MozFest 2014 was worth every minute of suffering from jet lag and trying to recover a lost suitcase containing the only change of clothes I had.
I met Billy Meinke for a beer the night I arrived. We had interacted over email as we planned the session for MozFest – I really did not know what to expect and was hoping we would get along well in real life. We were to run a sprint on ‘Skills and Curriculum Mapping for Open Science’. Our aim was not to think about a set of workshops but rather how to embed the skills that are delivered through initiatives like Software Carpentry into a University curriculum. To do that, one has to think about how learning objectives map onto graduate profiles, and how activities map onto different levels of learning (think Bloom’s or SOLO taxonomy). Billy was ideal to have this conversation with – his superpower is understanding how we learn. (I came to find out he has heaps more superpowers!). Billy turned out to also be an awesome person. We were off to a good start.
The next day we planned our sprint. While most around us were working on their laptops, Billy pulled out a set of cards, paper and pens. He went off to explain to me the mind-map he had drawn on the airplane, and then suggested that the entire science enterprise could be reduced to to three objects (data, papers and code) and three actions (create, reuse, share). I secretly hoped nobody would slip on the bits of brain on the floor from my head exploding. Billy looked young and us scientists tend to have certain arrogance about ourselves. So I really tried hard to hide my initial reaction. Billy, however, looked quite convinced about what he was saying – so I said ‘let’s give it a go’. Best. Decision. Ever.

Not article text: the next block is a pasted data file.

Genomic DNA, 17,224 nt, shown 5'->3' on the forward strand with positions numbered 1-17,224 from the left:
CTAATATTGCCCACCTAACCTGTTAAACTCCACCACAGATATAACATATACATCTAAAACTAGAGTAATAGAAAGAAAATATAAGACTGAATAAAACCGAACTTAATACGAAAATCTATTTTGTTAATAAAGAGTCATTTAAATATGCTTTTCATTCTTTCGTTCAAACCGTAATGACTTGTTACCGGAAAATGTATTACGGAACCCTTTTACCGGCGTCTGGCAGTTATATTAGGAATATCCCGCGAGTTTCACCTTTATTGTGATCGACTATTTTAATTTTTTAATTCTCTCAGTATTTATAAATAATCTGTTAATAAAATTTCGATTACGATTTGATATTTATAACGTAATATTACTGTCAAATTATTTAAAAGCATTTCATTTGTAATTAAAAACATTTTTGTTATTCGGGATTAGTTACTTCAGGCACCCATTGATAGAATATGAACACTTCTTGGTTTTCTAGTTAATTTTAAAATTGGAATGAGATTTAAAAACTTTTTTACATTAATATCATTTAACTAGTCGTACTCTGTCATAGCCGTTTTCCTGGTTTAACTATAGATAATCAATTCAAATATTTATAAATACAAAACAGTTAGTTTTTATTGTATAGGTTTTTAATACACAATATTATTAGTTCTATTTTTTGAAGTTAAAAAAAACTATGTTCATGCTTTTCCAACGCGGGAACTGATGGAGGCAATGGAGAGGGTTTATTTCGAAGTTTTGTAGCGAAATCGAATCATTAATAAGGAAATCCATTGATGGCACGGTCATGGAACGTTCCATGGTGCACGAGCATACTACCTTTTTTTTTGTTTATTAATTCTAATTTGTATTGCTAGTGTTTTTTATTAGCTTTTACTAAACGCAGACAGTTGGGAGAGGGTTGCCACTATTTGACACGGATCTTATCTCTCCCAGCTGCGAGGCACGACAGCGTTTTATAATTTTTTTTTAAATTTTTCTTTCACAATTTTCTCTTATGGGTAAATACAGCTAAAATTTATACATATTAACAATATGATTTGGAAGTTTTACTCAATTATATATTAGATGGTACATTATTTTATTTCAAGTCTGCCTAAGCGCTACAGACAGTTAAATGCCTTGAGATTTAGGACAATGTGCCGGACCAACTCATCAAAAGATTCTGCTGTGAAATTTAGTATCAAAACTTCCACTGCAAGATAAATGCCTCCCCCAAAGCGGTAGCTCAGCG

We ran the sprint. We asked participants to write on bits of papers how they interacted with science in the form of ‘I [action] [object]’. For example, ‘I analyse data’, ‘I review manuscripts’, ‘I sequence genes’. We then worked on trying to fit those descriptions into the 3 objects and the 3 actions that Billy had suggested. What came to me as a surprise was how easy it was. As I watched Billy pin things on the board I kept thinking: have we been over-complicating the description of what we scientists do? It seemed that the answer was yes.
For the rest of MozFest we left that board up there, next to a table with bits of papers and pens for people to feel free to add their bit. More clarity emerged.
If we can really reduce the description of the objects and the actions to these simple sets, then solving the training problem becomes easier. It is no longer entangled into discipline-specific details and nuances – there is a common ground that we can leverage on. And, if so, then mapping to a curriculum is easier – there is a generalisation to be made that we can exploit to make it happen.
There was a number of researchers at MozFest, but the contributions to the board were not limited to them. MozFest also captures a rather unique crowd, most of which are quite happy to being pushed outside the box (or people who never saw the box in the first place).
Would this vision work on the mainstream university academic?
I am grateful to Mozilla Science Lab for the opportunity to go to London and to Kaitlin Thaney for pairing me with such a great partner in crime. I also cannot thank Billy enough for challenging my thinking the way he did. It was an eye opening experience. I flew around the world back to Auckland with a new mission: to find out what that board would look like if you packed the room with seasoned, mainstream academics.
And so I did.